A nighttime 2001 explosion that damaged a home entryway was never forgotten, even though it took police eight years to make an arrest, authorities said Saturday. They suspect that and other events now under review may have been acts of revenge.
The incident “was always on the radar screen of the Rotterdam police even as it aged,” said Schenectady County District Attorney Robert Carney in a Saturday press conference at Rotterdam Town Court.
Stephen Raucci, of Niskayuna, was charged Friday with arson in connection with the explosion.
In 2006, five years after an explosive device was detonated at a Shardon Court home in Rotterdam, state police formed a task force to investigate that incident and other more recent vandalism complaints. They started scrutinizing Raucci, the head of facilities for Schenectady City School District, Carney said.
Victims of the crimes all had one thing in common — they had somehow “crossed” Raucci, Carney said.
Police believe the intended target of the Shardon Court explosion lived in a different house on the street. But victims of other incidents being investigated include school district employees and members of CSEA.
The 60-year-old Raucci is president of the district’s local CSEA chapter and has worked for the city school district for 36 years. He makes $79,297 a year as the district’s head utility worker.
“We believe that Mr. Raucci engaged in an ongoing course of conduct intending to intimidate people,” Carney said.
Carney said he didn’t know how many incidents are being investigated for a connection to Raucci.
Raucci’s tenure with the district and CSEA position may have given him power over people, Carney said.
“There may have been people who were aware of things about him who were either intimidated or looked the other way,” he said.
No one could look the other way on Friday, when Raucci was arrested mid-morning as he arrived at Mont Pleasant Middle School for work. He was charged with one count of first-degree arson and is being held in Schenectady County jail without bail for the weekend.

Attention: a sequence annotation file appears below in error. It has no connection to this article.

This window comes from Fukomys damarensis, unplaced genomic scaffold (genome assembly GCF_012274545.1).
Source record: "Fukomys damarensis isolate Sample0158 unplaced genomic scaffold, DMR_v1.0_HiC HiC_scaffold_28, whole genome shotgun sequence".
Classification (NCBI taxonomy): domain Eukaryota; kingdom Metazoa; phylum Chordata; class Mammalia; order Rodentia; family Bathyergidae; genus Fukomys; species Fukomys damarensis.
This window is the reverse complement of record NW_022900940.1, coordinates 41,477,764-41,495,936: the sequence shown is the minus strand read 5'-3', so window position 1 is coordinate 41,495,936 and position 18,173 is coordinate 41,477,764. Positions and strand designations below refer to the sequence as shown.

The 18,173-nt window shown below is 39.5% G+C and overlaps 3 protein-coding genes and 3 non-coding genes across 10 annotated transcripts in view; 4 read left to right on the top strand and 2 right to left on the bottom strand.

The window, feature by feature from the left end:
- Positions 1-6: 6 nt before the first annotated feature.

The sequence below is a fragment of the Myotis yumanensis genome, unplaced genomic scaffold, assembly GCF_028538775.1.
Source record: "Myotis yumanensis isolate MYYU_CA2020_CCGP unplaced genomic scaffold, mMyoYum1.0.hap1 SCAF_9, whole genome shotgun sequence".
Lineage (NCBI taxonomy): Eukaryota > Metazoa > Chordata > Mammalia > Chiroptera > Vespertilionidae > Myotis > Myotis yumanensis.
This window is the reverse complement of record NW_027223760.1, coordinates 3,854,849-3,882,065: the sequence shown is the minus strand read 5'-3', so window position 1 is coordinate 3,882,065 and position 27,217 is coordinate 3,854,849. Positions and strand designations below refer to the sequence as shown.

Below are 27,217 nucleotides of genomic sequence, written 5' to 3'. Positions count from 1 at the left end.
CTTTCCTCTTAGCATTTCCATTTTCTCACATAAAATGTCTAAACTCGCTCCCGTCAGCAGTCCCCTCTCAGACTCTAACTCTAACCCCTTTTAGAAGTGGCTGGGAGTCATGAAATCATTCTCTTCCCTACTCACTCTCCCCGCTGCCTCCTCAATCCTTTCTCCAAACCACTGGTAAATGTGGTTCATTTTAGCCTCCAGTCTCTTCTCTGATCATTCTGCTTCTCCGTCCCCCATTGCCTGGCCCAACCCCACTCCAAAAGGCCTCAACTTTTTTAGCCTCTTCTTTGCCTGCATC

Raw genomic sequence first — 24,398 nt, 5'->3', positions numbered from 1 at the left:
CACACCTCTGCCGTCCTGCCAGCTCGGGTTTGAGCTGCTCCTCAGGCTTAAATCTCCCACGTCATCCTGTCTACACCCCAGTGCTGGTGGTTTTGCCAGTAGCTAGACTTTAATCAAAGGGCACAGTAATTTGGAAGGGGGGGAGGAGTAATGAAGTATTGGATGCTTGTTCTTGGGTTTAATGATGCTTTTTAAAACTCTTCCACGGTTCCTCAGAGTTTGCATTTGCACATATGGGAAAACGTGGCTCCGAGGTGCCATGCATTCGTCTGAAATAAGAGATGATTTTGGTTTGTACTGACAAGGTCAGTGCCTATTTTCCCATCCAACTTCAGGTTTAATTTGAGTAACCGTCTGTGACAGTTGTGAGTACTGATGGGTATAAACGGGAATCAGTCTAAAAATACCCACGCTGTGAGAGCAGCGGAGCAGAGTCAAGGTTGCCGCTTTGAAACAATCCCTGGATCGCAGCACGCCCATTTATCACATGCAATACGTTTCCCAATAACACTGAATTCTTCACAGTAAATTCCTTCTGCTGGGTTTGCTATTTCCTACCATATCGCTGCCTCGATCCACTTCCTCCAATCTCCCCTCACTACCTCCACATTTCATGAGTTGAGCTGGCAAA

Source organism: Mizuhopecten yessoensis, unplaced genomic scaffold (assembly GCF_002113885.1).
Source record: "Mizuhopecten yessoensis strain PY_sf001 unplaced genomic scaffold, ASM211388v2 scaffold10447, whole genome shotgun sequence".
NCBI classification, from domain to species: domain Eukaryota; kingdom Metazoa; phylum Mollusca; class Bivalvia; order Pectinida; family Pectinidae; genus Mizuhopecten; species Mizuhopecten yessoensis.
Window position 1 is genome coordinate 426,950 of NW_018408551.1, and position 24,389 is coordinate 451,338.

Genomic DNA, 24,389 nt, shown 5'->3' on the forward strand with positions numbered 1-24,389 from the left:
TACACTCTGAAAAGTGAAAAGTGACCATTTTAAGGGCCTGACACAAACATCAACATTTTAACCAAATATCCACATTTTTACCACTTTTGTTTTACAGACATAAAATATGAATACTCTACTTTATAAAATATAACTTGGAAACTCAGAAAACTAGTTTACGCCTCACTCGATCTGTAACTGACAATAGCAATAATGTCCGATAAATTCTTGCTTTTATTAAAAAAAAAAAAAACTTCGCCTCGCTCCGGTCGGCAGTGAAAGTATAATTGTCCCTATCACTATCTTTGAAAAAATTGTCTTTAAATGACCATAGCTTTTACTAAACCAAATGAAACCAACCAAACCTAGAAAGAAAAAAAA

School district spokeswoman Karen Corona on Saturday said district officials were reluctant to comment. Late Saturday she released a statement from board President Jeff Janiszewski, expressing concern and deferring comment to Superintendent Eric Ely, who has scheduled a press conference for 10 a.m. Monday.
Authorities seized two computers, $120,000, and three handguns from Raucci’s home at 1421 Balltown Road, where he lives with his wife, and another computer and a small explosive device from his office.
Raucci had a handgun permit and may have owned the guns legally, Carney said. He couldn’t say whether Raucci had a criminal record.
In the Shardon Court incident, Raucci is accused of detonating a device, possibly an M-80 firecracker or a quarter-stick of dynamite.
The early morning explosion in August 2001 damaged the home’s metal door, deformed the door frame and blew the handle off, and could have seriously injured anyone standing inside, Carney said. No one was hurt.
At the scene, police recovered a note that said, “We hate you and your grievances” and “you may be a tough guy with women, let’s see how tough you are with men.”
Carney wouldn’t comment on whether police believe the “grievances” related to union business.
Other incidents of vandalism and graffiti that are under investigation for a possible connection to Raucci span Rensselaer, Saratoga and Schenectady counties, Carney said.
Police are investigating reports of vehicle vandalism, including slashed tires and damage to vehicle paint.
“We are talking about the issue of jurisdiction,” Carney said, since the crimes may have been committed in several counties. “We believe the genesis of the crime … was in Schenectady County.”
Authorities ask anyone with information about Raucci to call Rotterdam police at 355-7397, state police at 1-800-GIVE-TIP or [email protected] or Carney at 388-4364.
“We are very much interested in any input from the public,” Carney said.
Raucci could face a charge of possession of a weapon from the explosive device that was found in his office. Carney described it as a 2-by-3-inch cardboard-covered device with a protruding fuse. It did not appear to be commercially made, he said.
School children were not among Raucci’s alleged victims, Carney said.
“I can say that there’s no indication in the investigation that he targeted or took out any of his aggressive intentions on children who attended the school.”